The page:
The unending intricacies of how the human brain works continues to remain a mystery. To understand its vast complexity, scientists have long studied the cellular makeup of the brain, along with the communications that take place within it. Researchers at the Baylor College of Medicine are making progress, revealing insights into how the brain functions through a model called Spatial Transcriptomics cell-types Assignment using Neural Networks, or STANN.
Currently, scientists are able to locate individual cells within the brain and determine the function and product of each cell. The brain, however, is made up of several millions to hundreds of billions of cells. The challenge arises in collecting the data in order to gather a complete understanding of how the brain works.
STANN leads to ‘eureka moment’
Samee and his colleagues worked to create a clear and comprehensible model of the brain as well as the functions of its tissues. The team applied STANN, along with other methods and datasets, and began to see more clear patterns and functions of cells within the brain.
The brain has evolved to consist of distinct layers, referred to as morphological layers. By using their findings, Samee and his colleagues were able to study samples from each layer in order to understand the general makeup. Overall, the team found that the makeup remained consistent within each layer. “However, the percentages may change from one layer to another,” Samee explains in a media release. “Layer by layer, our model provided the precise location of different cell types, whether they communicated with each other and by which means,” Samee said. “This was a ‘eureka moment’ for us.”
The team was also able to make groundbreaking discoveries regarding the locations and interactions of cells across each morphological layer of the brain. In one area of the layer, for instance, populations of cells and neurons may be grouped together but found separate in another section of the same layer. Samee says that there is communication between cell types within a layer, revealing that gene networks change based on their location.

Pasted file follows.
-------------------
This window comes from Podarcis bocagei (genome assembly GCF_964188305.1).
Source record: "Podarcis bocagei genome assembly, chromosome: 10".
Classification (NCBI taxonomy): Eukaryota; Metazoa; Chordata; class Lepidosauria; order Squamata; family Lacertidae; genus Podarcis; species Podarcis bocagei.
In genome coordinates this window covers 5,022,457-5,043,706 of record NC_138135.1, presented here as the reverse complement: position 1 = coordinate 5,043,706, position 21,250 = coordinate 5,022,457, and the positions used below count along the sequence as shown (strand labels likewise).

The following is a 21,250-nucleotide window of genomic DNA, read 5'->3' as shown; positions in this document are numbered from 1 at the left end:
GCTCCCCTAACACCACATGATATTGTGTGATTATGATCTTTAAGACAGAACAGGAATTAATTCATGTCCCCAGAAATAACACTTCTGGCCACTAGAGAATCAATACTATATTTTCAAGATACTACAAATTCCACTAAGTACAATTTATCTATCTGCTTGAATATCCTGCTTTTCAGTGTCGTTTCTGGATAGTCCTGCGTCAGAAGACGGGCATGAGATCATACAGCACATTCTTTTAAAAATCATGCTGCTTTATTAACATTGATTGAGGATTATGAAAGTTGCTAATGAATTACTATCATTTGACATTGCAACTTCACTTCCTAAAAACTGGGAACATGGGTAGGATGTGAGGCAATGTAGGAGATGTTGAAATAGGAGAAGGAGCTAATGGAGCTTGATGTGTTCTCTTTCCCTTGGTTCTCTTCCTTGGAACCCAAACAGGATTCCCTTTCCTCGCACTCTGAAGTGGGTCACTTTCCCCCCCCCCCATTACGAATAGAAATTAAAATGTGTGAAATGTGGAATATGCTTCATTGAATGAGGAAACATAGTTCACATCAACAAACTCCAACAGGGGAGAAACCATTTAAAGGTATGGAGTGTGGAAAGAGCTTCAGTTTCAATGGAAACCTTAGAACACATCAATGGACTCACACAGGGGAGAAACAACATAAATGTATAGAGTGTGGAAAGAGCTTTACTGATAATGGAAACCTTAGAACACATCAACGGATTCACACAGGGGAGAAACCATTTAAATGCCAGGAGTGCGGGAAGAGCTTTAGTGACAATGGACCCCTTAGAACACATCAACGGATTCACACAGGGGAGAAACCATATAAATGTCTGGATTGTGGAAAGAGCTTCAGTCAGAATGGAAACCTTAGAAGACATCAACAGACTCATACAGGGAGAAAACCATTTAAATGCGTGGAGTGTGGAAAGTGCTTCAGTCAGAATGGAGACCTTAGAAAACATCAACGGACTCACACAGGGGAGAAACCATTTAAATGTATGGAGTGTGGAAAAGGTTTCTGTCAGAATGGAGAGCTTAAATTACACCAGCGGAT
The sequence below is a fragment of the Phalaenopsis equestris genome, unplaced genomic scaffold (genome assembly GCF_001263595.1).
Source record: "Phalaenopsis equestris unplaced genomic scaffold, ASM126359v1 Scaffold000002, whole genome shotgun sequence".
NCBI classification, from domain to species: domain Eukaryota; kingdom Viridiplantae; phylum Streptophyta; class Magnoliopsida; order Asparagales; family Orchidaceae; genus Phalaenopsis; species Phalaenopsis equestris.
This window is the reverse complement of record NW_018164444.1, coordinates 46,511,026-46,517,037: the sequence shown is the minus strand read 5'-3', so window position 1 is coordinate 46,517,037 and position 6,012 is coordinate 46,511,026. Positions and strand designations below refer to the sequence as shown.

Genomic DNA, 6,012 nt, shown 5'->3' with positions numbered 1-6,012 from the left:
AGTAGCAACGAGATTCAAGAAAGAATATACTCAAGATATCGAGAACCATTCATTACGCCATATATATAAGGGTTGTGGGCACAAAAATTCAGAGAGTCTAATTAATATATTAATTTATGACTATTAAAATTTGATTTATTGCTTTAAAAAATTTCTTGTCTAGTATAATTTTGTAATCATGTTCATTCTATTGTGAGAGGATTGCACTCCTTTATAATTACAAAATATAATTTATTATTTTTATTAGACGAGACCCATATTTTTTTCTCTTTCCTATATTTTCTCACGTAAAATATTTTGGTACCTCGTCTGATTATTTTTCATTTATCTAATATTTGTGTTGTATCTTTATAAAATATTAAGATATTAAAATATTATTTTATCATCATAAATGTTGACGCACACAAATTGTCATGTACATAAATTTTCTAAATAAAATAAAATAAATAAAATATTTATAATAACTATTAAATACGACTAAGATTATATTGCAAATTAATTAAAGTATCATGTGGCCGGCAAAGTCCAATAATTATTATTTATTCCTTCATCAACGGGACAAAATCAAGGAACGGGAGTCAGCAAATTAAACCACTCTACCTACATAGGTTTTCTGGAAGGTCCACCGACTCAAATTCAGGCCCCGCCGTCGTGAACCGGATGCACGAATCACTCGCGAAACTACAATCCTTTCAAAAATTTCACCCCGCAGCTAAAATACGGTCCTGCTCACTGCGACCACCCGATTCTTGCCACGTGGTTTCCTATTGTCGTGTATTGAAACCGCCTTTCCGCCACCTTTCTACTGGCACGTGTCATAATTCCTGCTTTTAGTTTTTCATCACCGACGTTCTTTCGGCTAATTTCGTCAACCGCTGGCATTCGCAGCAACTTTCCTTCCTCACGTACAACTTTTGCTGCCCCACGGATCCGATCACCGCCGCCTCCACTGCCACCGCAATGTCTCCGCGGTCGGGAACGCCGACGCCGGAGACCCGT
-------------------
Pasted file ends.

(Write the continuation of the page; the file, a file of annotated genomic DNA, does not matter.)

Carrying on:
‘Detailed view of brain organization not described before’
These studies have helped the researchers to better understand that each layer of the brain is composed of specific cell types, though the grouping of these types changes throughout the layer. It is hypothesized, then, that each cell type has a subtype, which performs specific functions based on its location. “This new detailed view of brain organization at the single-cell and functional levels had not been described before,” notes Samee.
“The neural network model approach we have developed in this work presents an ‘instruction manual’ for other researchers to use to study other areas of the brain or other organs, such as the heart, the main interest of my lab,” says co-author Dr. James Martin, vice chairman and professor of molecular physiology and biophysics at the medical school, and director of the Center for Organ Repair and Renewal.
Article written by Rhonda Errabelli